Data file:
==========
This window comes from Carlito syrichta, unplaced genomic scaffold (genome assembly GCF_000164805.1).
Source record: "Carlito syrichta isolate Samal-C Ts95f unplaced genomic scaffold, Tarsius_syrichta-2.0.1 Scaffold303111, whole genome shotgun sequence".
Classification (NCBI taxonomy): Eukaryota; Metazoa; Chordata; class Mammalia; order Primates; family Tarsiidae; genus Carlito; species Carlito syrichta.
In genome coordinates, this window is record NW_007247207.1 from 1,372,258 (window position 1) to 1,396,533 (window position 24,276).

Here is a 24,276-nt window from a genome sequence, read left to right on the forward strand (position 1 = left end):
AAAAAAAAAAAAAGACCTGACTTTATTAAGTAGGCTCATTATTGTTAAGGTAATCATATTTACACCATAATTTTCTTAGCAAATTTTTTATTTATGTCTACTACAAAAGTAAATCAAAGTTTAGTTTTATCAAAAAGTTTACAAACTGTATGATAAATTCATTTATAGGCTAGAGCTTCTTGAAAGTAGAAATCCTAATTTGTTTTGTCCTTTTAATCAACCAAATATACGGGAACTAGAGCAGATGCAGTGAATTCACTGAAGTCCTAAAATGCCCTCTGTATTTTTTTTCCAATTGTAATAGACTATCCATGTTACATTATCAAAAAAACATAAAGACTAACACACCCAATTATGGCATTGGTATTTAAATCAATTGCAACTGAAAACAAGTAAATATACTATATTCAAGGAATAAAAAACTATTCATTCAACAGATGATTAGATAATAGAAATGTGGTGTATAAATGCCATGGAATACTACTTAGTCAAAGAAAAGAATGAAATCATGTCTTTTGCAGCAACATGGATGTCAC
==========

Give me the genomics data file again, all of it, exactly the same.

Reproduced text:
This window comes from Carlito syrichta, unplaced genomic scaffold (genome assembly GCF_000164805.1).
Source record: "Carlito syrichta isolate Samal-C Ts95f unplaced genomic scaffold, Tarsius_syrichta-2.0.1 Scaffold303111, whole genome shotgun sequence".
Classification (NCBI taxonomy): Eukaryota; Metazoa; Chordata; class Mammalia; order Primates; family Tarsiidae; genus Carlito; species Carlito syrichta.
In genome coordinates, this window is record NW_007247207.1 from 1,372,258 (window position 1) to 1,396,533 (window position 24,276).

Here is a 24,276-nt window from a genome sequence, read left to right on the forward strand (position 1 = left end):
AAAAAAAAAAAAAGACCTGACTTTATTAAGTAGGCTCATTATTGTTAAGGTAATCATATTTACACCATAATTTTCTTAGCAAATTTTTTATTTATGTCTACTACAAAAGTAAATCAAAGTTTAGTTTTATCAAAAAGTTTACAAACTGTATGATAAATTCATTTATAGGCTAGAGCTTCTTGAAAGTAGAAATCCTAATTTGTTTTGTCCTTTTAATCAACCAAATATACGGGAACTAGAGCAGATGCAGTGAATTCACTGAAGTCCTAAAATGCCCTCTGTATTTTTTTTCCAATTGTAATAGACTATCCATGTTACATTATCAAAAAAACATAAAGACTAACACACCCAATTATGGCATTGGTATTTAAATCAATTGCAACTGAAAACAAGTAAATATACTATATTCAAGGAATAAAAAACTATTCATTCAACAGATGATTAGATAATAGAAATGTGGTGTATAAATGCCATGGAATACTACTTAGTCAAAGAAAAGAATGAAATCATGTCTTTTGCAGCAACATGGATGTCAC